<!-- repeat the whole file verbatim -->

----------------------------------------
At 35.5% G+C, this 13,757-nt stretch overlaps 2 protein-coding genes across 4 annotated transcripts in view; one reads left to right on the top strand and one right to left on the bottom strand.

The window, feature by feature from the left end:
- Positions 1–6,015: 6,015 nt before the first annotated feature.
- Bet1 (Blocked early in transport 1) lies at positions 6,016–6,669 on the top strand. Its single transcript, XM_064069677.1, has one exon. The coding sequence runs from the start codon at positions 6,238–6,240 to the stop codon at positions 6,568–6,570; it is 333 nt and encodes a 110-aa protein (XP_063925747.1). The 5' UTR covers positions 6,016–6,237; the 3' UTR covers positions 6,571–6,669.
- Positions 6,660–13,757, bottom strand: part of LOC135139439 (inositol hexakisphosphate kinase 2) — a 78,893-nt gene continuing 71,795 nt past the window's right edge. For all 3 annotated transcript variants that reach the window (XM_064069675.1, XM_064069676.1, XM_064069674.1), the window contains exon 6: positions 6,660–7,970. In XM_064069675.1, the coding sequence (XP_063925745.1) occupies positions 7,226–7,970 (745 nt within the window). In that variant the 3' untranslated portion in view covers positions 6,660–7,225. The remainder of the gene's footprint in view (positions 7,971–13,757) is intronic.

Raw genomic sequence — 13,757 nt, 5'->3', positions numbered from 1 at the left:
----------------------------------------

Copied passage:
At 35.5% G+C, this 13,757-nt stretch overlaps 2 protein-coding genes across 4 annotated transcripts in view; one reads left to right on the top strand and one right to left on the bottom strand.

The window, feature by feature from the left end:
- Positions 1–6,015: 6,015 nt before the first annotated feature.
- Bet1 (Blocked early in transport 1) lies at positions 6,016–6,669 on the top strand. Its single transcript, XM_064069677.1, has one exon. The coding sequence runs from the start codon at positions 6,238–6,240 to the stop codon at positions 6,568–6,570; it is 333 nt and encodes a 110-aa protein (XP_063925747.1). The 5' UTR covers positions 6,016–6,237; the 3' UTR covers positions 6,571–6,669.
- Positions 6,660–13,757, bottom strand: part of LOC135139439 (inositol hexakisphosphate kinase 2) — a 78,893-nt gene continuing 71,795 nt past the window's right edge. For all 3 annotated transcript variants that reach the window (XM_064069675.1, XM_064069676.1, XM_064069674.1), the window contains exon 6: positions 6,660–7,970. In XM_064069675.1, the coding sequence (XP_063925745.1) occupies positions 7,226–7,970 (745 nt within the window). In that variant the 3' untranslated portion in view covers positions 6,660–7,225. The remainder of the gene's footprint in view (positions 7,971–13,757) is intronic.

Raw genomic sequence — 13,757 nt, 5'->3', positions numbered from 1 at the left: